Augustine's Second Husband to be Exhumed

The body of slain Nevada state Controller Kathy Augustine's second husband will be exhumed so police can investigate whether he was murdered.
Clark County District Attorney David Roger said Monday that
investigators need to determine if Charles Augustine's remains have
traces of a paralytic drug that authorities say killed Augustine in
July.
Las Vegas police homicide Lt. Lew Roberts said investigators
would look for inconsistencies in the death of Charles Augustine,
who was 63 years old when he died in August 2003. His official
cause of death was listed as complications from a stroke.
Roberts said it too early to say the exhumation - planned
Wednesday at Augustine's burial site in Las Vegas - was part of a
homicide investigation.
Charles Augustine was being cared for at a Las Vegas hospital by
Chaz Higgs, a critical-care nurse who married Kathy Augustine in
Hawaii three weeks after Charles Augustine died.
Higgs, 42, was arrested in Hampton, Va., on Friday and charged
with killing Kathy Augustine by injecting her with the paralyzing
drug succinylcholine, a muscle relaxant.
Higgs appeared in court Monday in Virginia and waived
extradition to Nevada.
Roger said the Clark County medical examiner told him that if
the drug was injected intravenously in 2003, it would be difficult
to detect today.
"But if it was injected into muscle tissue, we would have a
good likelihood of detecting it," the district attorney said.
Augustine's 36-year-old son, Greg Augustine, said he and his
brother, Larry Augustine, met with investigators in Las Vegas and
supported the decision to exhume their father's body.
"I said before I think it would be irresponsible if we didn't
look into the events surrounding my dad's death and the way it went
down," Greg Augustine said.
Charles Augustine, an airplane pilot, had been hospitalized
after suffering a stroke but appeared to be recovering when he
suddenly died.
The son said he did not plan to attend the exhumation.
"At this point, it's my father's remains, not my father," he
said.
Roger said investigators wanted to be sensitive to family
concerns.
"But in cases of murder it is imperative that we pursue the
investigation," he said.
Reno Police Chief Michael Poehlman said it was a doctor's hunch
that helped investigators determine Kathy Augustine was killed by
an injection of succinylcholine and did not die of a heart attack.
"It was good work by the folks in the hospital," Poehlman said
at a Monday new conference. "Doctors had some suspicions. They
froze some urine as a sample because of the belief that something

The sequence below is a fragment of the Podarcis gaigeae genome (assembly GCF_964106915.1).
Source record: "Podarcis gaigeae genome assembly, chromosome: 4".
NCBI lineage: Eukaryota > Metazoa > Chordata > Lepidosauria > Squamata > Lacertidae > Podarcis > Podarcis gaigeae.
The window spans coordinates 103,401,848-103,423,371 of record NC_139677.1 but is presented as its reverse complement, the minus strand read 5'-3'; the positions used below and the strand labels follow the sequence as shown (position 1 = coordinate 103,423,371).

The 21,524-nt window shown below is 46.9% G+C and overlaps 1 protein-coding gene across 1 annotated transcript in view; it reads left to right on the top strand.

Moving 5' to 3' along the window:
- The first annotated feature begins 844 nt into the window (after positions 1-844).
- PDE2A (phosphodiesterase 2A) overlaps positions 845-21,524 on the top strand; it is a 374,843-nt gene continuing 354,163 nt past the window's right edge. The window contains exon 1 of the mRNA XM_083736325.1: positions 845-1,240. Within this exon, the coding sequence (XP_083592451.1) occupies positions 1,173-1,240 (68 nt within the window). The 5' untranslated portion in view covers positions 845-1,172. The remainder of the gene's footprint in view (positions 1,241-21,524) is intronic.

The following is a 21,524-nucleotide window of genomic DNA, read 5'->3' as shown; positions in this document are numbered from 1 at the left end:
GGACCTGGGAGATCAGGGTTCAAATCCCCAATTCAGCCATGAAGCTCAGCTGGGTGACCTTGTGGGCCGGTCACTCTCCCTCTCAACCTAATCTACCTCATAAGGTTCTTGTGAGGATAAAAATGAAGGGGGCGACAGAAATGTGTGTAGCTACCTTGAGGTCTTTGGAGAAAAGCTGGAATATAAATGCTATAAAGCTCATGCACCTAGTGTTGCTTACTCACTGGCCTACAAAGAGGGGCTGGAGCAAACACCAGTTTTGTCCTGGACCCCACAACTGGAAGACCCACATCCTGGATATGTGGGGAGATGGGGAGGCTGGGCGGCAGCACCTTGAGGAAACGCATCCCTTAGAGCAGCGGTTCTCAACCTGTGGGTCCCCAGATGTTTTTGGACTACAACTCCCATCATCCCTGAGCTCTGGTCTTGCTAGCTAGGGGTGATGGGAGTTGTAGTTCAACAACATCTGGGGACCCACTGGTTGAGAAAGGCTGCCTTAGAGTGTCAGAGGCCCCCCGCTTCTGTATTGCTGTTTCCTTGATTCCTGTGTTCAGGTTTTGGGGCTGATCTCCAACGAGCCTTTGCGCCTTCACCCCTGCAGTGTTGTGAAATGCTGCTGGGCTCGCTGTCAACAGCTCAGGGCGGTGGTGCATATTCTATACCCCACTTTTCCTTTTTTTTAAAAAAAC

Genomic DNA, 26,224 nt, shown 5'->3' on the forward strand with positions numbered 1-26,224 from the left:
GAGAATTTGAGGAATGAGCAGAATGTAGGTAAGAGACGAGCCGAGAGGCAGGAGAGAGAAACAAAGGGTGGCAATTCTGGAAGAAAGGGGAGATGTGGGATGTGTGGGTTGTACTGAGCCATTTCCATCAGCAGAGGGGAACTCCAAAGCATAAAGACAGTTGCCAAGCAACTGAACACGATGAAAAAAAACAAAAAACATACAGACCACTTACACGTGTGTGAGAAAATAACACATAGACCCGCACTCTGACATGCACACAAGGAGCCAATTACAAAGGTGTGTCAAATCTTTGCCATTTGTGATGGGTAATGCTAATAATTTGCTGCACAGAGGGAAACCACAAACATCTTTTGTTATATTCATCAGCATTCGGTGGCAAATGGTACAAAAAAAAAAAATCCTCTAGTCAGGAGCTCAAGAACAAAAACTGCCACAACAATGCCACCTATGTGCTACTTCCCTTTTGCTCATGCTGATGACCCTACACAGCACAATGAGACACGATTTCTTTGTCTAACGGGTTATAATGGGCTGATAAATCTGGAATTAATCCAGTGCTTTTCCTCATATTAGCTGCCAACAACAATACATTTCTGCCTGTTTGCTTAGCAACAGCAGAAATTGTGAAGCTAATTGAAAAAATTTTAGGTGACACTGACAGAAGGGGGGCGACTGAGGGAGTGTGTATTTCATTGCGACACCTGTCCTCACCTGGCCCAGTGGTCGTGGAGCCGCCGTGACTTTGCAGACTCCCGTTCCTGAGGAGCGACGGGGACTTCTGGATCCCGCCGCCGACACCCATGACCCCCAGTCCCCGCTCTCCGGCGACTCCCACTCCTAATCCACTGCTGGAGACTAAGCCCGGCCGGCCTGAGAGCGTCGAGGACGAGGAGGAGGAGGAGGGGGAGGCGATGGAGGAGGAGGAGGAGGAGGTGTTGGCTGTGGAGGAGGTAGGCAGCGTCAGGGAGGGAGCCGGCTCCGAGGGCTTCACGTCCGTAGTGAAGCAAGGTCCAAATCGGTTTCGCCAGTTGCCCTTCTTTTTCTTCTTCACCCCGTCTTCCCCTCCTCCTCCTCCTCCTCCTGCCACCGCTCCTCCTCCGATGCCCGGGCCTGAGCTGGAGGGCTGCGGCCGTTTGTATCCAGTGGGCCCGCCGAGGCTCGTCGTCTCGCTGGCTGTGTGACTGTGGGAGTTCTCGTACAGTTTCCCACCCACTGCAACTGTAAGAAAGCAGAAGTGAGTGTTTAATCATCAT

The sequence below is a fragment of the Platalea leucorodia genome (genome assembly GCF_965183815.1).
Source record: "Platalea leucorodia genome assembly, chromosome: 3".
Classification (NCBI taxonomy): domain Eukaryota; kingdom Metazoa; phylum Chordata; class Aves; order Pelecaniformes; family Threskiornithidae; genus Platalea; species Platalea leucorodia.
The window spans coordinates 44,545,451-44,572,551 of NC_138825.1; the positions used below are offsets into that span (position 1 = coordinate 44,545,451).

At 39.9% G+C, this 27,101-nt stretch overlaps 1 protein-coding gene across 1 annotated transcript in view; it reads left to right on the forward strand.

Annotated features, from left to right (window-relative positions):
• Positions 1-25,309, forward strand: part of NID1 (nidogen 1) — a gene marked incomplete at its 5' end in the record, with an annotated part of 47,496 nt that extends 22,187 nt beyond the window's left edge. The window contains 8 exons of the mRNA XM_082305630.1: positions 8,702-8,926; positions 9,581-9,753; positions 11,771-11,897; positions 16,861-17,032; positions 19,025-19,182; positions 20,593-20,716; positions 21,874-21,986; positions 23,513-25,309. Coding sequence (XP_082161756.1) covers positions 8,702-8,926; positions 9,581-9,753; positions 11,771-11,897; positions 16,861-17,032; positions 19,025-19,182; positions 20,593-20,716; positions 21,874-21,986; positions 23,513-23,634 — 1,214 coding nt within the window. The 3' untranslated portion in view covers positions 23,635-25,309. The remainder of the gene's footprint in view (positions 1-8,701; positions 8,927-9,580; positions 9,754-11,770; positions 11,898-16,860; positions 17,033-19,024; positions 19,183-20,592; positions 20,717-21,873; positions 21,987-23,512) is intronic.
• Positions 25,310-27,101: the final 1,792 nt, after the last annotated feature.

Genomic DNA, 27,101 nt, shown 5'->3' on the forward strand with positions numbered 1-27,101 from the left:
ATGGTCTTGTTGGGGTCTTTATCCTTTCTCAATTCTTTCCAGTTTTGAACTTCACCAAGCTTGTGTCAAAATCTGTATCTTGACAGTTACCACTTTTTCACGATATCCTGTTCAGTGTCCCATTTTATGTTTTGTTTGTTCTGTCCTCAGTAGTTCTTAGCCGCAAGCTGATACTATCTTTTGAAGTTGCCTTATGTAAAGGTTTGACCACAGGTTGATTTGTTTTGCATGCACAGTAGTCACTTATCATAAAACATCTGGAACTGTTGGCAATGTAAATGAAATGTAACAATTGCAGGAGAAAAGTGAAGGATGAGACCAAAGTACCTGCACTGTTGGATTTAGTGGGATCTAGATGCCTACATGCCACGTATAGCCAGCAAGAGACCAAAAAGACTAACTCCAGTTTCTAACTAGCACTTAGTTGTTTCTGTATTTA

may have been done in this case and it was in this sample that this
drug was found."
Higgs, 42, told authorities in July that Augustine suffered a
heart attack brought on by stress even though she was in good
health. Augustine, 50, the only constitutional officer in Nevada
history to be impeached and convicted, was barred by term limits
from running again for controller and was campaigning for state
treasurer at the time of her death.
She was cited in 2004 for using state equipment in her 2002
re-election campaign and censured, but not removed from office.
According to the affidavit seeking Higgs' arrest, Higgs, who
worked as a critical-care nurse at Carson-Tahoe Regional Medical
Center, told a co-worker the day before Augustine was hospitalized
that he was having marital problems and planned to end his
relationship.
The affidavit said Higgs referred to this year's case in Reno in
which Darren Mack is charged with killing his wife and shooting the
judge handling their divorce. He called the killing "stupid" and
said if he were going to murder someone, he would administer
succinylcholine, which he believed was undetectable after death.
Augustine's urine sample tested positive for succinylcholine,
Poehlman said.
Within the past five years, technology has improved to detect
the drug, although it "deteriorates rather quickly in the body,"
he said.
Poehlman said only two laboratories in the country are
sophisticated enough to test for succinylcholine, which is why it
took more than two months to issue an arrest warrant.
Poehlman made his remarks a few hours after Higgs waived
extradition.
Poehlman said Nevada investigators had interviewed Higgs, who
kept them apprised of his whereabouts, but the attorney who
represented Higgs at the extradition hearing said his client was
surprised when he was arrested.
"I think he's pretty upset," Mike Maguire said Monday. "He
didn't know he was a suspect until they picked him up."
Higgs, handcuffed and wearing an orange Hampton City Jail
jumpsuit, said nothing during the extradition hearing. Nevada
authorities have 30 days to return him to Reno.
"The best way to defend yourself is to go home and defend and
that's what he's going to do," Maguire told reporters outside
court.
In Reno, District Attorney Richard Gammick said it was far to
early to comment on whether his office might seek the death penalty
against Higgs.
Poehlman said Higgs, who slit his wrists at the couple's other
home in Las Vegas a day before Augustine's funeral, was under a
suicide watch in Virginia.


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